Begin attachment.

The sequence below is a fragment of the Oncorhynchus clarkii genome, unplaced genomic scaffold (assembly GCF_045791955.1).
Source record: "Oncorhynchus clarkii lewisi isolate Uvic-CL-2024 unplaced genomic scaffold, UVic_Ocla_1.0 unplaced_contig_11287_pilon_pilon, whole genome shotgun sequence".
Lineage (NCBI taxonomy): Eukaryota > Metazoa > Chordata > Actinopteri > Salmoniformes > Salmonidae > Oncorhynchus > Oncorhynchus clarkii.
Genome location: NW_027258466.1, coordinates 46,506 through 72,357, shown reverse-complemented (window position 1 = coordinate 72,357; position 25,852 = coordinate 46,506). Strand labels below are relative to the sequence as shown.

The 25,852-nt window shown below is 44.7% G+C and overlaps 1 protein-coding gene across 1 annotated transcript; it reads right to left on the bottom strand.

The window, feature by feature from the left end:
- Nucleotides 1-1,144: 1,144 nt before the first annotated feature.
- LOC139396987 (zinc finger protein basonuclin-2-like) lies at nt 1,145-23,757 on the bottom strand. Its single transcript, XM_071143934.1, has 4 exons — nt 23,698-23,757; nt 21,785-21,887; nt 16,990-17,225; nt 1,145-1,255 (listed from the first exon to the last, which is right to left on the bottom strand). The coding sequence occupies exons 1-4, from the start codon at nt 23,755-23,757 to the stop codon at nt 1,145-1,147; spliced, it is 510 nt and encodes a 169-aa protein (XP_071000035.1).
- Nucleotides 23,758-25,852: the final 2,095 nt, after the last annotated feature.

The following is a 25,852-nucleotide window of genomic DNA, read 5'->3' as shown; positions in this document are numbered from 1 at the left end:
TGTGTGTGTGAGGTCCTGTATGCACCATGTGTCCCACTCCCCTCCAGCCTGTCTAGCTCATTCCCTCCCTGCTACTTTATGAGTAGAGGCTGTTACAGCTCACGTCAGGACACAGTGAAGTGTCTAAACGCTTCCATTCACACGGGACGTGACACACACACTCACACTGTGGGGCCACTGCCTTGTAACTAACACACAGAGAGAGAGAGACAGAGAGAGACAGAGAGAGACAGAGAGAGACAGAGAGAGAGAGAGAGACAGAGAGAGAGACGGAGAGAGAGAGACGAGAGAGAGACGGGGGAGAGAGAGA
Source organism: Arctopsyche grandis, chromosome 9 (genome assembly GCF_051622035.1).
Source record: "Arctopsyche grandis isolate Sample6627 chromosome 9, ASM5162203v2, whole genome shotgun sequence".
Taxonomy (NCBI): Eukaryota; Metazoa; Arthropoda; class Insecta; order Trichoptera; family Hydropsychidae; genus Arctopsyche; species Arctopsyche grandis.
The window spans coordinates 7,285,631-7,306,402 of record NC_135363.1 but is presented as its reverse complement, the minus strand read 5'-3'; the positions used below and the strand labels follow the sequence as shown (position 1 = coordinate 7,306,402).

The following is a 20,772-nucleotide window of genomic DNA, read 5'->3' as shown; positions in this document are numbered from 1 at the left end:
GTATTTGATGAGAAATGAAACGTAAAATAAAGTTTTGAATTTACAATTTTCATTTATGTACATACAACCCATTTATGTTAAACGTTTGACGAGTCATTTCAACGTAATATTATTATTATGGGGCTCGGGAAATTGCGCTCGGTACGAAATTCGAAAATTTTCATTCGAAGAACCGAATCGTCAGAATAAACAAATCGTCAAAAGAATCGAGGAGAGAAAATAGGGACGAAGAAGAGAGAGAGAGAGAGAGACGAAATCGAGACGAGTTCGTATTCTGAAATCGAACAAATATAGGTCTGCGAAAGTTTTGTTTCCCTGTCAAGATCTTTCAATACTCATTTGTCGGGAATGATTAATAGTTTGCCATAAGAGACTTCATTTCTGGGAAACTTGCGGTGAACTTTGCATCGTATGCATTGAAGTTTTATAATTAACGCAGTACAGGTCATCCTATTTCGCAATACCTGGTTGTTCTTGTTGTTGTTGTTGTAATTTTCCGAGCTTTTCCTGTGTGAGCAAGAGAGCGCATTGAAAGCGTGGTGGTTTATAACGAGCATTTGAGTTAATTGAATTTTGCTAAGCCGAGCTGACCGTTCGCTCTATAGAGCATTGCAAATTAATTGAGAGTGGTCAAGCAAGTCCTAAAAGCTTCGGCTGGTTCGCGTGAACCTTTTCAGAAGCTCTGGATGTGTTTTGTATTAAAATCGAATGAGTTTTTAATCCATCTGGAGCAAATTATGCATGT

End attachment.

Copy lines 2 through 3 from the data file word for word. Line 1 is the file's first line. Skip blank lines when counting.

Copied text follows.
Source record: "Oncorhynchus clarkii lewisi isolate Uvic-CL-2024 unplaced genomic scaffold, UVic_Ocla_1.0 unplaced_contig_11287_pilon_pilon, whole genome shotgun sequence".
Lineage (NCBI taxonomy): Eukaryota > Metazoa > Chordata > Actinopteri > Salmoniformes > Salmonidae > Oncorhynchus > Oncorhynchus clarkii.